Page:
The 6th and 7th questions of Romans 8:31-39 is this: “Who will separate us from the love of Christ?” “Will hardship…?” The answer to the sixth question, again, is “Nobody!” The answer to the seventh one is “No!” The context is important.
Here is what Paul deals with as a challenge to the love of Christ (8:35), which is shorthand for the “love of God in Jesus Christ our Lord” (8:39):
Hardship, distress, persecution, famine, nakedness, peril, sword (8:35) and death/life, angels/rulers, present things/future things, powers, height/death, nor anything else in all of creation (8:39).
I find this list odd: one would think Paul might mention family or opponents of the gospel, or even Satan, but Paul speaks here of obvious physical challenges in v. 35 and broadens that to the systemic powers at work behind those physical challenges in v. 39. In essence, Paul claims that suffering cannot separate those “in Christ” from God’s gracious love.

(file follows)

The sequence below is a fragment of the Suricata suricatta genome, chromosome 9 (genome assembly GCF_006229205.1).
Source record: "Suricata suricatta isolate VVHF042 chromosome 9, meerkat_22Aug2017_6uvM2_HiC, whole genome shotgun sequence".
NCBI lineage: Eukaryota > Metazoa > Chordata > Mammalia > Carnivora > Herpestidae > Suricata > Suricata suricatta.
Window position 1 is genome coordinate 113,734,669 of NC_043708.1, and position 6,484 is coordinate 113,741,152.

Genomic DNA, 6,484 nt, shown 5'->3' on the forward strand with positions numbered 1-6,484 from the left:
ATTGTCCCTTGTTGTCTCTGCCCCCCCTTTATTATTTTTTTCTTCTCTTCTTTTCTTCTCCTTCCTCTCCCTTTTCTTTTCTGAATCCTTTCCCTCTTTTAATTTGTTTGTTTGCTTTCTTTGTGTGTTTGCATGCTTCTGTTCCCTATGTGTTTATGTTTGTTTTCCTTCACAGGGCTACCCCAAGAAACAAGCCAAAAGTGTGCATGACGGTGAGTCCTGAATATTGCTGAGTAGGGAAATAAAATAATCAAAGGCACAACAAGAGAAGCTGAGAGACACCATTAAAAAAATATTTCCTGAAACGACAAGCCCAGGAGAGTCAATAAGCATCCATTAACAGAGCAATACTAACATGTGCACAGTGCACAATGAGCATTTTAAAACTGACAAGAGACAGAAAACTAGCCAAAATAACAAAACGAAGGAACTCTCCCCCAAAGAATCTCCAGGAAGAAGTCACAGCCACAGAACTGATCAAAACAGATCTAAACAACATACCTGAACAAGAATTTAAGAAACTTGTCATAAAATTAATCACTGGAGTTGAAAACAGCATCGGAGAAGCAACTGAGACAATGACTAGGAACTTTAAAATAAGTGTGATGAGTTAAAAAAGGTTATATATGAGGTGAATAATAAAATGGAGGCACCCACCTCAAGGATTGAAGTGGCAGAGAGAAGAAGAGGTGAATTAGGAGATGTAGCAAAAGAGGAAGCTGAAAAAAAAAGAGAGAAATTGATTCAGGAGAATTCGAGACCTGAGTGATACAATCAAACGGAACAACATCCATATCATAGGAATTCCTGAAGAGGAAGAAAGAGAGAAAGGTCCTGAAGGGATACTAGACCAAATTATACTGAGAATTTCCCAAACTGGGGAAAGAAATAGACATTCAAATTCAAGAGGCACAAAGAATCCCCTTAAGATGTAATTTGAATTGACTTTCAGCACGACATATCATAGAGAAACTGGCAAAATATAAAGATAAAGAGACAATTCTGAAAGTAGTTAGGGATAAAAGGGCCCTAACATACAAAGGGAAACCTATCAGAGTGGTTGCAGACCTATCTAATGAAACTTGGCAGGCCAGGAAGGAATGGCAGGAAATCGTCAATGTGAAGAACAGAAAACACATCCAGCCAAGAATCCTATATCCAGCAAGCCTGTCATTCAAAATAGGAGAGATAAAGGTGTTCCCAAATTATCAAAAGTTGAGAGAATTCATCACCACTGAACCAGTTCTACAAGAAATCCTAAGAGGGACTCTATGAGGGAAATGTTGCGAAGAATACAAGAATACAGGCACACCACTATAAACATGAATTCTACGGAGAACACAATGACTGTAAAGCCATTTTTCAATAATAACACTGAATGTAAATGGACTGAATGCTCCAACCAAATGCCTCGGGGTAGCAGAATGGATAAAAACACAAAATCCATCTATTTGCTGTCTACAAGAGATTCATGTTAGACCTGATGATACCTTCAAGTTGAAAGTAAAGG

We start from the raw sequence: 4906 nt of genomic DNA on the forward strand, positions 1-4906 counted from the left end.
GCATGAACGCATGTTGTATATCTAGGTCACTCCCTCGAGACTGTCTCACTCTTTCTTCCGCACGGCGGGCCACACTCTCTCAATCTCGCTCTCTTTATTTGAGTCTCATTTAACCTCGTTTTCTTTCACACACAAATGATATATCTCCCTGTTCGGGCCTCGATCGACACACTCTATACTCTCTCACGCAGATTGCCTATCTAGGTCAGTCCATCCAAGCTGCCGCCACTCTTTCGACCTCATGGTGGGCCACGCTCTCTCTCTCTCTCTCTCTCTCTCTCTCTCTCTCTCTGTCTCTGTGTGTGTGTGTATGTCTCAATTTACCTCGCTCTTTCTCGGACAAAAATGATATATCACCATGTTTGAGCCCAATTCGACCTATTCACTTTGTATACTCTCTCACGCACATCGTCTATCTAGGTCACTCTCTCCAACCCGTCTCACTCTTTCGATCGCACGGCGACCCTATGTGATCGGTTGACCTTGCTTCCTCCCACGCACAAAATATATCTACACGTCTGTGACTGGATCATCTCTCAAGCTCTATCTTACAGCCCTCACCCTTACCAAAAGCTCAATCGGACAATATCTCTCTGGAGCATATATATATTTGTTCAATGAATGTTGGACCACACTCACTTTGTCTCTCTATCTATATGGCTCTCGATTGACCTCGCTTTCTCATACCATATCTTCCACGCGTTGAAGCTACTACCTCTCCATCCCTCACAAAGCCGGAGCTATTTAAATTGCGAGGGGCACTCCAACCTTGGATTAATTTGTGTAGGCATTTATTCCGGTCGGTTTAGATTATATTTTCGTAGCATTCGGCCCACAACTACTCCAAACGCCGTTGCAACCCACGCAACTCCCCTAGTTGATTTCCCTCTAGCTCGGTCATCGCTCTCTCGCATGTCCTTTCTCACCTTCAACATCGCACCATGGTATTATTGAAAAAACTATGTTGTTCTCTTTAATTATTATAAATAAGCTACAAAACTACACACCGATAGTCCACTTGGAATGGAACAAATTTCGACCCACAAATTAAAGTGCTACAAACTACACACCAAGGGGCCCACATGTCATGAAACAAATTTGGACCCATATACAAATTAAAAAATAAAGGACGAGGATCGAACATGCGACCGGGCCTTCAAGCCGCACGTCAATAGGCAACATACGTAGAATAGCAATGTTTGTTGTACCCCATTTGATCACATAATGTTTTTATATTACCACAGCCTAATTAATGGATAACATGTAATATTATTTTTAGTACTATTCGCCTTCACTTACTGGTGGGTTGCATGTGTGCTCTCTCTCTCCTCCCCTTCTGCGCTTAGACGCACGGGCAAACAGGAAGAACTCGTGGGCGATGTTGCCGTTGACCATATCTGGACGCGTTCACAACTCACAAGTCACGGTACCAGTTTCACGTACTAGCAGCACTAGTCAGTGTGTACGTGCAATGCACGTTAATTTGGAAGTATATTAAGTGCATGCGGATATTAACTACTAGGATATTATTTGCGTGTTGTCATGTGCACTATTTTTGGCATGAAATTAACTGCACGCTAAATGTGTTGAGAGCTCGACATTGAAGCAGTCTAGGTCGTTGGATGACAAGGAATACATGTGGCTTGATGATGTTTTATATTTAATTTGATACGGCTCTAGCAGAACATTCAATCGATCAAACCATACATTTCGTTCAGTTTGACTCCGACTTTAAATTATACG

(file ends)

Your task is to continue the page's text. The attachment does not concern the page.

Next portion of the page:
Suffering has its way of testing one’s mettle.
Wright focuses on the love of God shed abroad in our hearts; I wonder if this is Paul’s point. I sense that Paul’s “love of Christ”/”the love of God in Christ Jesus our Lord” to be focused elsewhere: namely the death and resurrection of Jesus Christ.
Contemplation of God’s faithfulness to Christ in the death and resurrection, I’m suggesting, prompts Paul to speak of God’s faithful love to those “in Christ.” God’s love is inseparable.
Tomorrow: Romans 9–11 begins.